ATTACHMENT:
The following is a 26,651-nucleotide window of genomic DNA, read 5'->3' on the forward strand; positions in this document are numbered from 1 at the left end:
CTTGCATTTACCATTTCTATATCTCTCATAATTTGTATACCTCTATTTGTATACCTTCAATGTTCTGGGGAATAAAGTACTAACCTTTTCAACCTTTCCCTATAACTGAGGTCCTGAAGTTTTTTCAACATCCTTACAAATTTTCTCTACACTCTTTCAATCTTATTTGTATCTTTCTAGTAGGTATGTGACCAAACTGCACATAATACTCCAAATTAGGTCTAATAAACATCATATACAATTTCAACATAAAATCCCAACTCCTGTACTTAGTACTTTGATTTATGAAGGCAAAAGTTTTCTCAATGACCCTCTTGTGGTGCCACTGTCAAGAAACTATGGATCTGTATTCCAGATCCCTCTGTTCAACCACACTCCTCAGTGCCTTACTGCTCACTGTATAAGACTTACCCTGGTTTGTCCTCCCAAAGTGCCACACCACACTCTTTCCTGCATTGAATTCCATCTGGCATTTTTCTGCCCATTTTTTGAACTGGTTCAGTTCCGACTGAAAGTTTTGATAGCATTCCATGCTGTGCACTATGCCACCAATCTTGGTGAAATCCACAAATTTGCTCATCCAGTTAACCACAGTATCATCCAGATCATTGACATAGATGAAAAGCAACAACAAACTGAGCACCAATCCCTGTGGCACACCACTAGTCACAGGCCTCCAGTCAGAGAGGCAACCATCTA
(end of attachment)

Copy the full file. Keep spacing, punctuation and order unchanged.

The following is a 26,651-nucleotide window of genomic DNA, read 5'->3' on the forward strand; positions in this document are numbered from 1 at the left end:
CTTGCATTTACCATTTCTATATCTCTCATAATTTGTATACCTCTATTTGTATACCTTCAATGTTCTGGGGAATAAAGTACTAACCTTTTCAACCTTTCCCTATAACTGAGGTCCTGAAGTTTTTTCAACATCCTTACAAATTTTCTCTACACTCTTTCAATCTTATTTGTATCTTTCTAGTAGGTATGTGACCAAACTGCACATAATACTCCAAATTAGGTCTAATAAACATCATATACAATTTCAACATAAAATCCCAACTCCTGTACTTAGTACTTTGATTTATGAAGGCAAAAGTTTTCTCAATGACCCTCTTGTGGTGCCACTGTCAAGAAACTATGGATCTGTATTCCAGATCCCTCTGTTCAACCACACTCCTCAGTGCCTTACTGCTCACTGTATAAGACTTACCCTGGTTTGTCCTCCCAAAGTGCCACACCACACTCTTTCCTGCATTGAATTCCATCTGGCATTTTTCTGCCCATTTTTTGAACTGGTTCAGTTCCGACTGAAAGTTTTGATAGCATTCCATGCTGTGCACTATGCCACCAATCTTGGTGAAATCCACAAATTTGCTCATCCAGTTAACCACAGTATCATCCAGATCATTGACATAGATGAAAAGCAACAACAAACTGAGCACCAATCCCTGTGGCACACCACTAGTCACAGGCCTCCAGTCAGAGAGGCAACCATCTA